1 cup Carolina Gold, basmati, or jasmine rice, rinsed well in cold water and drained
1 cup water
1 Tbs. unsalted butter
2 pinches of kosher salt
Add an inch and a half of water to the bottom of a rice steamer and put the rice, one cup of water, the butter, and salt in the steamer basin. Cook the rice at medium-high heat for 30 minutes, then turn off the heat and allow the rice to sit in the pot, covered, for another five minutes.
With pot holders, remove the lid and carefully remove the basin of rice from the steamer, and serve immediately with a broad rice spoon. (Leaving the rice in the steamer will cause it to “crispify” slightly on the bottom, which is desirable if you like it that way.)
1 (3-lb.) whole sheepshead or croaker, gutted, with scales, head, and tail left on
5 ½ cups kosher salt (about 3 lbs., or 1 box)
10 sprigs thyme; 5 left whole and 5 plucked of their leaves
10 sprigs tarragon; 5 left whole and 5 plucked of their leaves
4 sprigs rosemary; 2 left whole and 2 plucked of their leaves
6 dried bay leaves; 3 left whole and 3 shredded
1/2 lemon, sliced into thin disks
7 large egg whites
1 tsp. crushed red pepper flakes or pink peppercorns
Parchment for lining the baking sheet
Preheat the oven to 400°F.
Season the fish cavity with half teaspoon of the salt and stuff with the whole herb sprigs, whole bay leaves, and the lemon slices. Whip the egg whites in a large bowl until frothy and add the remaining salt, whisking to combine. Chop the herb leaves and add them to the paste along with the shredded bay leaves and red pepper flakes; whisk to combine.
Lay the stuffed fish lengthwise in a baking dish or baking sheet lined with parchment and pat the herbed salt mixture over the fish in a quarter- to half-inch layer, until the entire fish is entombed (the tail can stick out, and it can be trimmed with scissors if it hangs over the edge of the dish).
Bake until the salt shell has browned nicely in a few places, 35 to 40 minutes. Crack the salt crust with the back of a large spoon and peel away sections of it along with the skin, and discard. Lift the top layer of meat off the bones with a wide knife or spatula, and pull the tail and spine upward to reveal the lower fillet once you’ve removed the upper one. Place on a plate and serve immediately.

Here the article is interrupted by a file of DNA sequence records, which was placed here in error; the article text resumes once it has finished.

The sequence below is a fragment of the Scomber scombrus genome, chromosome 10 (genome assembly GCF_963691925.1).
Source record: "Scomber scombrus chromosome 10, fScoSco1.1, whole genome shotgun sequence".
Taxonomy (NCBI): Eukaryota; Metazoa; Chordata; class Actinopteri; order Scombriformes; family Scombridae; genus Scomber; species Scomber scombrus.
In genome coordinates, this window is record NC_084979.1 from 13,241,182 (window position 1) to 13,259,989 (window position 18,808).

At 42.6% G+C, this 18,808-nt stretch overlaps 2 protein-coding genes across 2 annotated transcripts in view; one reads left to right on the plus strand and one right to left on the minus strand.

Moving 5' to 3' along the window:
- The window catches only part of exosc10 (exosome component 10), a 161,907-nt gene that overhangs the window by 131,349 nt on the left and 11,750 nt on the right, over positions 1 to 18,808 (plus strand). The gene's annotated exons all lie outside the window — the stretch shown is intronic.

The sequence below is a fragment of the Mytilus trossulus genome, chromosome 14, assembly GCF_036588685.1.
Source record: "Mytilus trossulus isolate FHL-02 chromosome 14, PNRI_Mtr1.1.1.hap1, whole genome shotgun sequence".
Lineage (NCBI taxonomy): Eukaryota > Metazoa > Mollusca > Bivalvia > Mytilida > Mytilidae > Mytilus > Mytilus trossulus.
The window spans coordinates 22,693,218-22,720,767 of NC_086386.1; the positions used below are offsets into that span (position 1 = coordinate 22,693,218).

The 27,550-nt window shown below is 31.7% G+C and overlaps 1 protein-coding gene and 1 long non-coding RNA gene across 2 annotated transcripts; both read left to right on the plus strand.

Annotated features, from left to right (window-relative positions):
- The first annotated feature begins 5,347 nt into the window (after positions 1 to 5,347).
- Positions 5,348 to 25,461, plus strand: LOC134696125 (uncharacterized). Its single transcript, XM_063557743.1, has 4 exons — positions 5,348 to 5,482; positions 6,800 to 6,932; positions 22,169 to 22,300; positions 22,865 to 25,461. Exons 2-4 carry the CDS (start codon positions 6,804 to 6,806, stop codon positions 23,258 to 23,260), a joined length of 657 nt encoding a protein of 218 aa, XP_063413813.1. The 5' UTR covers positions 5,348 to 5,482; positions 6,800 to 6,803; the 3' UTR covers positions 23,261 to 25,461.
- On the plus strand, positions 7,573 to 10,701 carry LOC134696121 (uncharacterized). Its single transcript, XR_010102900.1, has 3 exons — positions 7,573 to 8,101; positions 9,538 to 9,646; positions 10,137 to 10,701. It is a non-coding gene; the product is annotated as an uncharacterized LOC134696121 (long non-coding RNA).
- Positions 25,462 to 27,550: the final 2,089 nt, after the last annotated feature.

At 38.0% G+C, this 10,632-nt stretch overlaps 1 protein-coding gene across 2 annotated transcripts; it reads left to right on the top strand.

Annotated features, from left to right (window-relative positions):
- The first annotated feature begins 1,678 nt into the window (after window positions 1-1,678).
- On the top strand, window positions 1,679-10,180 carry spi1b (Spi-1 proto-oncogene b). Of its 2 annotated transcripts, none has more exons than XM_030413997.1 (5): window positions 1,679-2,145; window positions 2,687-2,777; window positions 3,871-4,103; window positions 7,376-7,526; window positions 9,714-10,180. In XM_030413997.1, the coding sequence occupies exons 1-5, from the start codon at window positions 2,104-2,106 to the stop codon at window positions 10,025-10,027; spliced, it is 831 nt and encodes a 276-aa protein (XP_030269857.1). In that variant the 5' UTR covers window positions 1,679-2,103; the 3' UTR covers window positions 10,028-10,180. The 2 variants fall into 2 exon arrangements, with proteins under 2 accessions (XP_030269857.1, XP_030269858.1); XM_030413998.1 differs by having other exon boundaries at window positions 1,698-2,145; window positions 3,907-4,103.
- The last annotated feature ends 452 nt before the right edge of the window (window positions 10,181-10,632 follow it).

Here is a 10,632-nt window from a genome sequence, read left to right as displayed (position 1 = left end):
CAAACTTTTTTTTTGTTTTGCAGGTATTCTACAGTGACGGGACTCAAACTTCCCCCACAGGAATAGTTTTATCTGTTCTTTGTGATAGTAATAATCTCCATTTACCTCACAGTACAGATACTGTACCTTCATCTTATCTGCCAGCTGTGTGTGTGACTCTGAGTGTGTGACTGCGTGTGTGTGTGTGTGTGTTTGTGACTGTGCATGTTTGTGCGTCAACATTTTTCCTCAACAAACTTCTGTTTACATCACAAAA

1 lb. fresh strawberries, trimmed and halved
2/3 cup sugar, divided
1 pt. heavy cream
2 pinches of kosher salt
1 cup half-and-half
1 cup buttermilk, preferably whole
12 macaroons (about 5 oz.), homemade or store-bought, crumbled to bean-size bits
Put the strawberries, one-third cup of the sugar, and two tablespoons of water in a small saucepan and cook over medium-low heat, stirring occasionally, for 20 minutes, until the syrup is glossy-red but still runny. Allow to cool for 20 minutes. You should have one and a half cups fruit and syrup.
In a large bowl, whip the cream with the remaining one-third cup sugar and the salt until peaks begin to hold their shape. Whisk in the half-and-half, buttermilk, and crumbled macaroons, in that order, until evenly combined (the macaroon crumbles will mostly sink).
Line a three-quart loaf pan with plastic wrap and pour the cream mixture into it. Then pour in the fruit and syrup from one end to the other, but do not stir. Lightly cover the loaf pan with a sheet of plastic wrap and place in the freezer for about two and a half hours (set a timer), by which time the cap of crystallized cream will be about an inch thick.
Use a broad serving spoon to break up the cream and fold the ingredients together, taking special care to lift the strawberry pulp and macaroon bits up off the bottom, where they will initially have settled. Return the pan to the freezer for one and a half hours. Fold again, freeze for another hour, and fold a third time. There still may be some liquid areas in the loaf pan. Allow to set for one more hour and serve. (It will keep in the freezer, covered in plastic wrap, for a week or two.)
To serve, scoop individual portions out into bowls; for a crowd, turn the entire loaf upside down onto an oval platter and surround with greenery and flowers, slicing portions from the loaf with a knife—silver, if possible—warmed in hot water.